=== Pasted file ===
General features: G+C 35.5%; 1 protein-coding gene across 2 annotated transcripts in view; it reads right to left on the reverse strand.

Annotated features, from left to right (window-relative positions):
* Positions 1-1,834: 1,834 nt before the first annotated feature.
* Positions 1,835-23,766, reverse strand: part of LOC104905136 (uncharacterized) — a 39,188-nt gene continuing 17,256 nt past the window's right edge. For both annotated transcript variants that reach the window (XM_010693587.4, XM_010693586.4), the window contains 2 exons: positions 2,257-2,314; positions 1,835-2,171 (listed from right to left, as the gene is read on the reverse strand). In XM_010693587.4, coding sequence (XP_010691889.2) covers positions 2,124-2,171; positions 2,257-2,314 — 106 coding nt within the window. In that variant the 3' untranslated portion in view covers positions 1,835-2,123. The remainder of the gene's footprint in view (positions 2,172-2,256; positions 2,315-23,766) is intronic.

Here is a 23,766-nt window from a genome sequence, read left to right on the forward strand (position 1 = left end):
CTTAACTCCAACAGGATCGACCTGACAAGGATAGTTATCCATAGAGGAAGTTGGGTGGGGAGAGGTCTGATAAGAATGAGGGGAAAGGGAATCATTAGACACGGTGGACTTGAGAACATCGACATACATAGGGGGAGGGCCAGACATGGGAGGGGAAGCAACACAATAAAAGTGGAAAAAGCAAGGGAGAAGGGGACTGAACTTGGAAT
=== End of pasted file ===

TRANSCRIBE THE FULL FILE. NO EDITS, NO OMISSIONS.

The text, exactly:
General features: G+C 35.5%; 1 protein-coding gene across 2 annotated transcripts in view; it reads right to left on the reverse strand.

Annotated features, from left to right (window-relative positions):
* Positions 1-1,834: 1,834 nt before the first annotated feature.
* Positions 1,835-23,766, reverse strand: part of LOC104905136 (uncharacterized) — a 39,188-nt gene continuing 17,256 nt past the window's right edge. For both annotated transcript variants that reach the window (XM_010693587.4, XM_010693586.4), the window contains 2 exons: positions 2,257-2,314; positions 1,835-2,171 (listed from right to left, as the gene is read on the reverse strand). In XM_010693587.4, coding sequence (XP_010691889.2) covers positions 2,124-2,171; positions 2,257-2,314 — 106 coding nt within the window. In that variant the 3' untranslated portion in view covers positions 1,835-2,123. The remainder of the gene's footprint in view (positions 2,172-2,256; positions 2,315-23,766) is intronic.

Here is a 23,766-nt window from a genome sequence, read left to right on the forward strand (position 1 = left end):
CTTAACTCCAACAGGATCGACCTGACAAGGATAGTTATCCATAGAGGAAGTTGGGTGGGGAGAGGTCTGATAAGAATGAGGGGAAAGGGAATCATTAGACACGGTGGACTTGAGAACATCGACATACATAGGGGGAGGGCCAGACATGGGAGGGGAAGCAACACAATAAAAGTGGAAAAAGCAAGGGAGAAGGGGACTGAACTTGGAAT